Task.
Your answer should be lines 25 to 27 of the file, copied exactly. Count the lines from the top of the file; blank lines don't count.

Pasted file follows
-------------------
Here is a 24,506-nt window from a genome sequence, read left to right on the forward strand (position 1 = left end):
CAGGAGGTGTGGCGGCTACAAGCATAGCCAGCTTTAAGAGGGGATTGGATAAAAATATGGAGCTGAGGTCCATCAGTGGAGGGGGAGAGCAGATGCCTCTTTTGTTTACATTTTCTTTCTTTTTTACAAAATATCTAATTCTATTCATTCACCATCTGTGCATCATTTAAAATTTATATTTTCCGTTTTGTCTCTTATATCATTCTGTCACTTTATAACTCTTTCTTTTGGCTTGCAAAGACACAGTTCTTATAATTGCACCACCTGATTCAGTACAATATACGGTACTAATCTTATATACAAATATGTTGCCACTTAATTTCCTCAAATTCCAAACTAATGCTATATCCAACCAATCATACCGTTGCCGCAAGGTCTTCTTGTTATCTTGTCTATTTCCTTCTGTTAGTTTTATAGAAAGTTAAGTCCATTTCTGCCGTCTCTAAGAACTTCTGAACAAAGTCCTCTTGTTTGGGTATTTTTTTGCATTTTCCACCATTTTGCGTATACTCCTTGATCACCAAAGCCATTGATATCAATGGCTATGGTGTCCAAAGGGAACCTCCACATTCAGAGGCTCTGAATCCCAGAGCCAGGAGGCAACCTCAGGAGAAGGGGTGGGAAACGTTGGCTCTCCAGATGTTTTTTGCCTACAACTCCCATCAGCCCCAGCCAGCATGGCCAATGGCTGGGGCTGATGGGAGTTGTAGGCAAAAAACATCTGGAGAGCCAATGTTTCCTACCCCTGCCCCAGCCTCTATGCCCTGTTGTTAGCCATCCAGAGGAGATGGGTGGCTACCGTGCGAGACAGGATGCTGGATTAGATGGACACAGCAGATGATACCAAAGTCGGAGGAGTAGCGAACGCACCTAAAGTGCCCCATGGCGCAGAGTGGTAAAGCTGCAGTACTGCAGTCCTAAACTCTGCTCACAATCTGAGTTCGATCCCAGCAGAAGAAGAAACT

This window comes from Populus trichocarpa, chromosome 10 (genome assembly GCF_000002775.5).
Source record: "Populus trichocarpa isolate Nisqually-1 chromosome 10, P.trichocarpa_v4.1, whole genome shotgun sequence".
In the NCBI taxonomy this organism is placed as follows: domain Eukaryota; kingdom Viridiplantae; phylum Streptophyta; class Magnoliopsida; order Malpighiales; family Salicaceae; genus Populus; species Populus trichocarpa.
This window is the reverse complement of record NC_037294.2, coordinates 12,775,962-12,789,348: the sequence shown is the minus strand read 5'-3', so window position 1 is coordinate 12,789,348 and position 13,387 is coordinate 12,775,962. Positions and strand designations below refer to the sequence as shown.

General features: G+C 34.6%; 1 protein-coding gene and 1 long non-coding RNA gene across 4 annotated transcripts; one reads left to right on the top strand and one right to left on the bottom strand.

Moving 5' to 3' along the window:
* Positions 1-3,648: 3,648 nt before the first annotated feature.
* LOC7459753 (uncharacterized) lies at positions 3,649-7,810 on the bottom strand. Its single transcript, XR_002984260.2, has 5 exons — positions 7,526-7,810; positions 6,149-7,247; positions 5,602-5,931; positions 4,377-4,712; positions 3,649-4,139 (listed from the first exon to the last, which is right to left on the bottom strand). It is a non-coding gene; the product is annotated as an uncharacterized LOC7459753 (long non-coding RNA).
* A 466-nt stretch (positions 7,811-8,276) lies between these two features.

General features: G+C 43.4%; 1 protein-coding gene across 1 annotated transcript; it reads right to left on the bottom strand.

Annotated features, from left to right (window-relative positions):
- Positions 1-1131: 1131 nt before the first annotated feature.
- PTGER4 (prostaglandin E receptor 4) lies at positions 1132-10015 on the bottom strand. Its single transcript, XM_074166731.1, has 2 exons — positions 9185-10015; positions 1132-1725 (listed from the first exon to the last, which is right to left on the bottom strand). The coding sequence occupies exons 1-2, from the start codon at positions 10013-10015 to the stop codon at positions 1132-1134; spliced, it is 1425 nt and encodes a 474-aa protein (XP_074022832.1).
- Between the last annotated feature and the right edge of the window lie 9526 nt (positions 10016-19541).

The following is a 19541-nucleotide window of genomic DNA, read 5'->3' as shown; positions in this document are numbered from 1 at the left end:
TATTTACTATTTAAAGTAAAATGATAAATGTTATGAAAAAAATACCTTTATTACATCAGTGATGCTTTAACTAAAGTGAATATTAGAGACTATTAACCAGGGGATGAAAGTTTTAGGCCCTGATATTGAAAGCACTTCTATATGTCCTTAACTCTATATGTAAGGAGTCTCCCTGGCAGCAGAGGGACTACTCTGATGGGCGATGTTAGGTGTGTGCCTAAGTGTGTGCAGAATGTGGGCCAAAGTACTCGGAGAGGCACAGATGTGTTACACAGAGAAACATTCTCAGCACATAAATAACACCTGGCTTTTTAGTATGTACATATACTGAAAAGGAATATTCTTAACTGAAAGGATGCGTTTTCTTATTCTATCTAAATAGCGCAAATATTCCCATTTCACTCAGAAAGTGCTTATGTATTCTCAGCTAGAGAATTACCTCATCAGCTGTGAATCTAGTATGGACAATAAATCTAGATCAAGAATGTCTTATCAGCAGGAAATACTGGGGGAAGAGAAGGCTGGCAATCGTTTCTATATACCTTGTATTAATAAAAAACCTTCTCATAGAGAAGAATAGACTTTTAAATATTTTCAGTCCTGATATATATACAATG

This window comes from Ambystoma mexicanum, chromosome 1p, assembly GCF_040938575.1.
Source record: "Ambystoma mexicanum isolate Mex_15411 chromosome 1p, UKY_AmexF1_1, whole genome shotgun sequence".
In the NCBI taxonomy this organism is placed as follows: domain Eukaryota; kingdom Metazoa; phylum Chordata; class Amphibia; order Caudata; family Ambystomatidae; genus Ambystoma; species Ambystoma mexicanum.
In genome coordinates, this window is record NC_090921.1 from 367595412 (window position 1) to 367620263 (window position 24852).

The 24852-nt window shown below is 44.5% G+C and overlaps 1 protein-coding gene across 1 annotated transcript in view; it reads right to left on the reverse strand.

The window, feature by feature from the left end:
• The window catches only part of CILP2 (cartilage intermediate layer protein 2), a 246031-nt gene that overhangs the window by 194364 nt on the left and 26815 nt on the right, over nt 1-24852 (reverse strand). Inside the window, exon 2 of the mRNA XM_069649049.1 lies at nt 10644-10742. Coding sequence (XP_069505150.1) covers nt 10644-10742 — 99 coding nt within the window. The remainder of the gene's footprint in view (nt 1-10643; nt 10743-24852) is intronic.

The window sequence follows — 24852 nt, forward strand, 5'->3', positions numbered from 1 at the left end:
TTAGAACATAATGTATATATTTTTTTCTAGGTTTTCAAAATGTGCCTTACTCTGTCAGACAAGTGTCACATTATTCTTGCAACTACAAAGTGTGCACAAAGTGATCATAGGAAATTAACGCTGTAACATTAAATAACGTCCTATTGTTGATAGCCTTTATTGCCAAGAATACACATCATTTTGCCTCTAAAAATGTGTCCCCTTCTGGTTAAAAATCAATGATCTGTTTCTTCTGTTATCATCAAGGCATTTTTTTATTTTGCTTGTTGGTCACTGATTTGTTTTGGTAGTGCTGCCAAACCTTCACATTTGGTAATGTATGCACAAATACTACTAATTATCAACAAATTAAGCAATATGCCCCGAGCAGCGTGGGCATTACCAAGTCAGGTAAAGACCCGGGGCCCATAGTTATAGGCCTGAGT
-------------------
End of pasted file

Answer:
• The window catches only part of CILP2 (cartilage intermediate layer protein 2), a 246031-nt gene that overhangs the window by 194364 nt on the left and 26815 nt on the right, over nt 1-24852 (reverse strand). Inside the window, exon 2 of the mRNA XM_069649049.1 lies at nt 10644-10742. Coding sequence (XP_069505150.1) covers nt 10644-10742 — 99 coding nt within the window. The remainder of the gene's footprint in view (nt 1-10643; nt 10743-24852) is intronic.

The window sequence follows — 24852 nt, forward strand, 5'->3', positions numbered from 1 at the left end:
TTAGAACATAATGTATATATTTTTTTCTAGGTTTTCAAAATGTGCCTTACTCTGTCAGACAAGTGTCACATTATTCTTGCAACTACAAAGTGTGCACAAAGTGATCATAGGAAATTAACGCTGTAACATTAAATAACGTCCTATTGTTGATAGCCTTTATTGCCAAGAATACACATCATTTTGCCTCTAAAAATGTGTCCCCTTCTGGTTAAAAATCAATGATCTGTTTCTTCTGTTATCATCAAGGCATTTTTTTATTTTGCTTGTTGGTCACTGATTTGTTTTGGTAGTGCTGCCAAACCTTCACATTTGGTAATGTATGCACAAATACTACTAATTATCAACAAATTAAGCAATATGCCCCGAGCAGCGTGGGCATTACCAAGTCAGGTAAAGACCCGGGGCCCATAGTTATAGGCCTGAGT